6,700 Residents Issued Boil Water Notice In South Tipp


6,700 residents are under a Boil Before Use notice with immediate effect in South Tipperary.

The notice has been put in place due to issues at the Fethard Regional Water Treatment Plant, affecting the treatment and disinfection process.

The notice affects approximately 6,700 people in Cloneen, Mullinahone, Drangan, Killenaule, Moyglass, Ballinure, Ballinunty, Glengoole, Gortnahoo and surrounding areas.

The Fethard town area is not under this Boil Water Notice as it is supplied from an adjacent supply.

Customers can find a map on the water.ie website to check if they are included in the notice issued for the area around Fethard.

Irish Water and Tipperary County Council are working to rectify the issues at the water treatment plant but in the meantime, all customers on this supply are advised to boil their water before use until further notice.The Irish Water customer care team are also available on 1800-278 278 while vulnerable customers are reminded that the water is safe to consume once boiled.

Water must be boiled for: Drinking; Drinks made with water, making bottles of formula for babies, those using bottled water for babies bottles are advised to check that the sodium content is not higher than 200mg per litre, preparation of salads and similar foods, which are not cooked prior to eating; brushing of teeth; making of ice.

At present a Boil before use notice is also in effect on the Galtee Regional Water Supply impacting some 15,000 people.

The Galtee scheme notice is not expected to be lifted until next week.

Vulnerable customers who have registered with Irish Water will receive direct communication on this Boil Water Notice.

Irish Water’s Pat Duggan said: “Public health is our number one priority and we appreciate the impact that this notice will have on the community supplied by the Fethard Water Treatment Plant. However, the restriction has been put in place to protect our consumers. Irish Water and Tipperary County Council are working tirelessly to resolve the issues affecting the plant and lift the boil water notice early as it is safe to do so.

In line with HSE COVID-19 advice and the requirement for frequent hand washing, Irish Water advises that the water remains suitable for this purpose and boiling the water is not required.

Vulnerable customers are reminded that the water is safe to consume once boiled.

Water must be boiled for:


Drinks made with water;

Preparation of salads and similar foods, which are not cooked prior to eating;

Brushing of teeth;

Making of ice – discard ice cubes in fridges and freezers and filtered water in fridges. Make ice from cooled boiled water.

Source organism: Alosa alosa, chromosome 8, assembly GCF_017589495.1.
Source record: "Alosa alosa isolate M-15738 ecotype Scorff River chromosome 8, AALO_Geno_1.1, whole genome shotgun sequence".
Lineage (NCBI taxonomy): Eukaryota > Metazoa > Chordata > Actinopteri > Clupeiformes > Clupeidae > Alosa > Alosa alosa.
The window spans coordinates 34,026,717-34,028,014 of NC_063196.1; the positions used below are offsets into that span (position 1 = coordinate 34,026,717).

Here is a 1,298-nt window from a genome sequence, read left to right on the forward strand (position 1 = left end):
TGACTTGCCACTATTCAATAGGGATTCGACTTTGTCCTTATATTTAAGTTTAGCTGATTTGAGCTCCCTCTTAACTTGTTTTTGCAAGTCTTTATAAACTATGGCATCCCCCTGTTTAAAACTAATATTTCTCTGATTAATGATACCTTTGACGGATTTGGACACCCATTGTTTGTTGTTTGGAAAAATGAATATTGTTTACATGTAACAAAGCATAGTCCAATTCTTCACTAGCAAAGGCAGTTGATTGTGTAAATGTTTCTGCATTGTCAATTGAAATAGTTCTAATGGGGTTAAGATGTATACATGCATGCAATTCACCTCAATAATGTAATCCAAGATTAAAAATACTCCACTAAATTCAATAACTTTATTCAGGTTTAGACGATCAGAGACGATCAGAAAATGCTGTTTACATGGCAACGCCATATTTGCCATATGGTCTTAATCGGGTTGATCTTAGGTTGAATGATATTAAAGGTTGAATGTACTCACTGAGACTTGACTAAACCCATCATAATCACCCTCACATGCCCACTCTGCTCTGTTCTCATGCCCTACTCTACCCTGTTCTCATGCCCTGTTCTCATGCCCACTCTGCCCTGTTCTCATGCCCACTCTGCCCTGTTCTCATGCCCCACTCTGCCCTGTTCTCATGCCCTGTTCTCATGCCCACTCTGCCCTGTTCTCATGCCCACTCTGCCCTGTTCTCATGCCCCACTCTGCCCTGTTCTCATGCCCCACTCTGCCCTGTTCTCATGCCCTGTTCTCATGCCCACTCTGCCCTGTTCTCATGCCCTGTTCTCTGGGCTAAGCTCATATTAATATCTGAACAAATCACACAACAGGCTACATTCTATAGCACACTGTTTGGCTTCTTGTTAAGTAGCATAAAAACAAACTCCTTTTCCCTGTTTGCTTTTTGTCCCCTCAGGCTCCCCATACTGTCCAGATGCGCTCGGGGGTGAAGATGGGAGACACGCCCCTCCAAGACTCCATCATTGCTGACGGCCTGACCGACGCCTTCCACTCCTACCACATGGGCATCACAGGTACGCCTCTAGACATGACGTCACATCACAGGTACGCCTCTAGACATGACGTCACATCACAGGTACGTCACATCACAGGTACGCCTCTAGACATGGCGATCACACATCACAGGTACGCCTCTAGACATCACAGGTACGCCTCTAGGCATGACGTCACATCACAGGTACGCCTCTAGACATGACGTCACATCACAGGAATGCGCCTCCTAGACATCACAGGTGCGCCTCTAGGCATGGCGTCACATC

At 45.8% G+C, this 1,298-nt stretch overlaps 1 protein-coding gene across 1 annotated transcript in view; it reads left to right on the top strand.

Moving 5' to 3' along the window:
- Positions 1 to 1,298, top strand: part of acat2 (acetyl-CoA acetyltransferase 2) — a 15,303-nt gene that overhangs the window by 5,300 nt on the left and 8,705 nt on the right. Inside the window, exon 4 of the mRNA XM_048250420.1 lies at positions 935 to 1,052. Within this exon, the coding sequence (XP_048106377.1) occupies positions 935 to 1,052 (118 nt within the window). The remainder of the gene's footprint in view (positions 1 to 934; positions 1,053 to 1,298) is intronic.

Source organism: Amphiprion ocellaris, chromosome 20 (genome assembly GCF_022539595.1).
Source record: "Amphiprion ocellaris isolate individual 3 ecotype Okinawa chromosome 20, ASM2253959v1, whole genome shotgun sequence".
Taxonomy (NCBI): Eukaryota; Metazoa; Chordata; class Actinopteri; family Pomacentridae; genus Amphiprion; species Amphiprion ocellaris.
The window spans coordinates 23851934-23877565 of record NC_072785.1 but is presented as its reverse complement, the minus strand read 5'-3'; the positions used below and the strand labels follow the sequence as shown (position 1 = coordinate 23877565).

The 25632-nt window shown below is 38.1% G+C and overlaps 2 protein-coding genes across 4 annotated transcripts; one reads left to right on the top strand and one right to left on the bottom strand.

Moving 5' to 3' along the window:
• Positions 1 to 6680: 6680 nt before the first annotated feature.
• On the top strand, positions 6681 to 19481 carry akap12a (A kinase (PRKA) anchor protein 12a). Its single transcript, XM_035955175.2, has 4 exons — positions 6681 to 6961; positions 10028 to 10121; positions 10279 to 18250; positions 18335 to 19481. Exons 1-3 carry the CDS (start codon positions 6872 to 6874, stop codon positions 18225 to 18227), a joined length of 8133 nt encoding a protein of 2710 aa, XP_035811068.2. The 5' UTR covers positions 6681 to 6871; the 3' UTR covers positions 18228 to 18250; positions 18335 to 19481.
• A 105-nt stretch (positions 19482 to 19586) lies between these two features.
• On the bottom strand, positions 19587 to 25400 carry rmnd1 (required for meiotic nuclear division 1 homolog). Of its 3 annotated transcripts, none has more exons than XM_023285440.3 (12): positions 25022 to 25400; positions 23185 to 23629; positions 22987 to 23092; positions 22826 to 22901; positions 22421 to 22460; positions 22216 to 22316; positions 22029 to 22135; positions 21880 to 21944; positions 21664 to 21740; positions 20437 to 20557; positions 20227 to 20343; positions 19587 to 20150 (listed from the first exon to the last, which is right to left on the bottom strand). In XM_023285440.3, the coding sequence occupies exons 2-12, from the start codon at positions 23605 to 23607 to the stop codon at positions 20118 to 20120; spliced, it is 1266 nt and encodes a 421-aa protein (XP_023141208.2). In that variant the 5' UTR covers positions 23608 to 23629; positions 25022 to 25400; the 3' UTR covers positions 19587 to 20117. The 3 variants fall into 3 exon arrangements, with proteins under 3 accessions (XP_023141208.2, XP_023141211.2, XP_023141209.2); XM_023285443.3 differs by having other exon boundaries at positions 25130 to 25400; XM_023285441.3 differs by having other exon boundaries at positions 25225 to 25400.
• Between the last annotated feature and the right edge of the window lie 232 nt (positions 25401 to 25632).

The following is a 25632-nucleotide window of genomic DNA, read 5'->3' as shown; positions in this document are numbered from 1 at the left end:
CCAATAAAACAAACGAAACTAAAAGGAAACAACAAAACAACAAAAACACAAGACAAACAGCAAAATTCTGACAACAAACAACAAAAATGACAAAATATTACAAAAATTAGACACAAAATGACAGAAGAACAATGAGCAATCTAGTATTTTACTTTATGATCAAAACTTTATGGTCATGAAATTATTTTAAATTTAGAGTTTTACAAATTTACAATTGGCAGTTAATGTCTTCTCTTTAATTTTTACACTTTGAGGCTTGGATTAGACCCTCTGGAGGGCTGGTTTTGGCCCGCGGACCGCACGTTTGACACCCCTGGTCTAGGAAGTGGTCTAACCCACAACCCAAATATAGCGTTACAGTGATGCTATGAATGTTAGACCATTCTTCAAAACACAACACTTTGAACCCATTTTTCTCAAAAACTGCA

What actions should be taken:

Use water prepared for drinking when preparing foods that will not be cooked (e.g. washing salads);

Water can be used for personal hygiene, bathing and flushing of toilets but not for brushing teeth or gargling;

Boil water by bringing to a vigorous, rolling boil (e.g. with an automatic kettle) and allow to cool. Cover and store in a refrigerator or cold place. Water from the hot tap is not safe to drink. Domestic water filters will not render water safe to drink;

Caution should be taken when bathing children to ensure that they do not swallow the bathing water;

Prepare infant feeds with water that has been brought to the boil once and cooled. Do not use water that has been re-boiled several times. If bottled water is used for the preparation of infant feeds it should be boiled once and cooled. If you are using bottled water for preparing baby food, be aware that some natural mineral water may have high sodium content. The legal limit for sodium in drinking water is 200mg per litre. Check the label on the bottled water to make sure the sodium or `Na’ is not greater than 200mg per litre. If it is, then it is advisable to use a different type of bottled water. If no other water is available, then use this water for as short a time as possible. It is important to keep babies hydrated.

Great care should be taken with boiled water to avoid burns and scalds as accidents can easily happen, especially with children.

Irish Water is working closely with ** County Council to lift the notice as soon as it is safe to do so. Updates will be available on our Water Supply Updates section on water.ie, on Twitter @IWCare and via our customer care helpline, open 24/7 on 1800 278 278. Further information in relation to the Boil Water Notice is available from https://www.water.ie/water-supply/water-quality/boil-water-notice/

Irish Water is responsible for the delivery of all public water and wastewater services in Ireland. We are committed to continuously upgrading and developing critical infrastructure to support the growth needed in housing and across our economy, while protecting the environment and safeguarding water supplies.